SHARM EL SHEIKH — World leaders gathered Monday to wrestle with the crisis of climate change, amid a sea of other pressing challenges that threaten to set back already inadequate steps to pivot the global economy away from fossil fuels.
Casting an ominous shadow over these talks is Russia’s invasion of Ukraine, itself financed by the sale of Russian gas. The conflict has unsettled the global energy market, spurred inflation and led some to call for more oil and gas drilling. Meanwhile, poor countries suffering from climate effects are increasingly frustrated with wealthy countries whose emissions are driving global warming. And relations between the two biggest polluters, the United States and China, have fallen to a new low.
“We are on a highway to climate hell with our foot on the accelerator,” the United Nations Secretary General, Antonio Guterres, told the gathering of more than 100 princes, presidents, and prime ministers Monday at the summit, the 27th session of the Conference of the Parties to the United Nations climate convention, known as COP27.
Scattered amid the sprawling conference center were several pavilions dedicated to the promotion of oil and gas. Saudi Arabia had paid for an exceptionally large space to describe itself as an energy hub. OPEC had a space showing off what it called its international development fund. Mauritania boasted of its natural gas reserves.
As the countries of Europe scramble to get off Russian natural gas, rising gas prices are whetting the appetites for new gas production elsewhere, from the North Sea to the Gulf of Mexico to the West African coast. Prince bin Zayed of the United Arab Emirates said flatly that his country would continue to produce gas so long as there was a market for it. He called his country a “responsible” gas producer.
Prime Minister Rishi Sunak of Britain, who reversed his earlier decision to skip the summit, told delegates that the Russian invasion of Ukraine should prompt developed countries to invest more heavily in renewable energy.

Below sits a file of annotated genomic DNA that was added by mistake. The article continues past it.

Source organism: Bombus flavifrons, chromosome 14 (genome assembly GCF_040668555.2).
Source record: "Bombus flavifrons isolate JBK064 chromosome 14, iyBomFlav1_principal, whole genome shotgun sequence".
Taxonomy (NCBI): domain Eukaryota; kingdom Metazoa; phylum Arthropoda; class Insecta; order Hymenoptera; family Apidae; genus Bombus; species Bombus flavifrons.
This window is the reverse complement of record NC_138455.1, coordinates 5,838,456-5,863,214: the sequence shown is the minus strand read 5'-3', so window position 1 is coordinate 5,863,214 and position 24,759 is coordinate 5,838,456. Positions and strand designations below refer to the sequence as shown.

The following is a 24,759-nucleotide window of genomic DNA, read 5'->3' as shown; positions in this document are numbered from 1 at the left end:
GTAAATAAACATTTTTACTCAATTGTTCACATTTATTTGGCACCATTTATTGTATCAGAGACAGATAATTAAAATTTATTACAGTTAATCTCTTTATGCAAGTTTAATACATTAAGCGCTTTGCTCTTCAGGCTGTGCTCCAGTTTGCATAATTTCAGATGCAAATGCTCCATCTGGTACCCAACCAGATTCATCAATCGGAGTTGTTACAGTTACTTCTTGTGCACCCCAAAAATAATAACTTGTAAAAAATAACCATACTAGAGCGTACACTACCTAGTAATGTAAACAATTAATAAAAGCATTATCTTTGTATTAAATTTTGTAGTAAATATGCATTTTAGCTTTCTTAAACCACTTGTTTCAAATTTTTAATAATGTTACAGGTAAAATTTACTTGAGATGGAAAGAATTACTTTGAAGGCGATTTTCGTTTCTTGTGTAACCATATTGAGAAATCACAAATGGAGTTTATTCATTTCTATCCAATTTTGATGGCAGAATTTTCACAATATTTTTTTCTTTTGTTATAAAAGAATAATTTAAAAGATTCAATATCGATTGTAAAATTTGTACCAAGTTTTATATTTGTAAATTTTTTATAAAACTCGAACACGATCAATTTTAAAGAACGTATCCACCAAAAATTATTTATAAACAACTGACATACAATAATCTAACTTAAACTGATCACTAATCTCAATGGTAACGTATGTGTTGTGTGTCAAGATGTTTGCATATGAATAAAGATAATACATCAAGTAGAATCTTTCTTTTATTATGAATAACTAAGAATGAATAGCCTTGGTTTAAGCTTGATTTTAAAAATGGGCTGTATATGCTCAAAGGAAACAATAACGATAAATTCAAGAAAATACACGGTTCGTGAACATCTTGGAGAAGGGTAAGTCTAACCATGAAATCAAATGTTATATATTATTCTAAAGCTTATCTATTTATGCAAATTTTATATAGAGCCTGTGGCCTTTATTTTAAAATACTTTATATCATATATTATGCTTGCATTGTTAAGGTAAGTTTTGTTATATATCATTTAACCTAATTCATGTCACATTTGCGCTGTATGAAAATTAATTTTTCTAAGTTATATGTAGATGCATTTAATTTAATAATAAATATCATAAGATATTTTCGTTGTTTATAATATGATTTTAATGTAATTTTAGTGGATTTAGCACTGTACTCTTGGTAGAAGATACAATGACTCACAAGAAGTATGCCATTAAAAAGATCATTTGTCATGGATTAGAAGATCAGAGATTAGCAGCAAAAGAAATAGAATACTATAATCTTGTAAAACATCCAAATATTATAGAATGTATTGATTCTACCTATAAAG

“Putin’s abhorrent war in Ukraine, and rising energy prices across the world are not a reason to go slow on climate change,” Mr. Sunak said. “They are a reason to act faster.”
Mr. Guterres underscored that climate change was not a separate issue that could be deferred, but is linked with the crises of war, unrest and hunger. “It is the central challenge of our century,” he said. “It is unacceptable, outrageous and self-defeating to put it on the back burner. Indeed, many of today’s conflicts are linked with growing climate chaos.”
Mr. Guterres urged the United States and China to resume discussions on ways to cooperate on climate action, saying that the nations had “a particular responsibility to join efforts.”
There is no immediate sign of thaw. The Chinese president, Xi Jinping, is not attending the meeting. Mr. Xi’s single-minded focus on shoring up his country’s sagging economy — and his increasingly closer relationship to Russia’s Vladimir Putin — has raised doubts about his commitment to greening the Chinese economy, while Tuesday’s midterm elections in the United States have brought new uncertainties about the future direction of American climate policy.
John Kerry, President Biden’s climate envoy, is trying to reboot discussions at the conference with his Chinese counterpart, Xie Zhenhua, but so far, the two have no scheduled meetings. President Biden is scheduled to appear at the meeting on Friday, after other world leaders have departed.
Of the 110 national leaders who appeared at the global event on Monday, seven were women. One of them, Mia Mottley, prime minister of Barbados, gave an impassioned call for reform of the international banking system, saying it trapped formerly colonized countries into deepening debt, as they try to cope with climate hazards.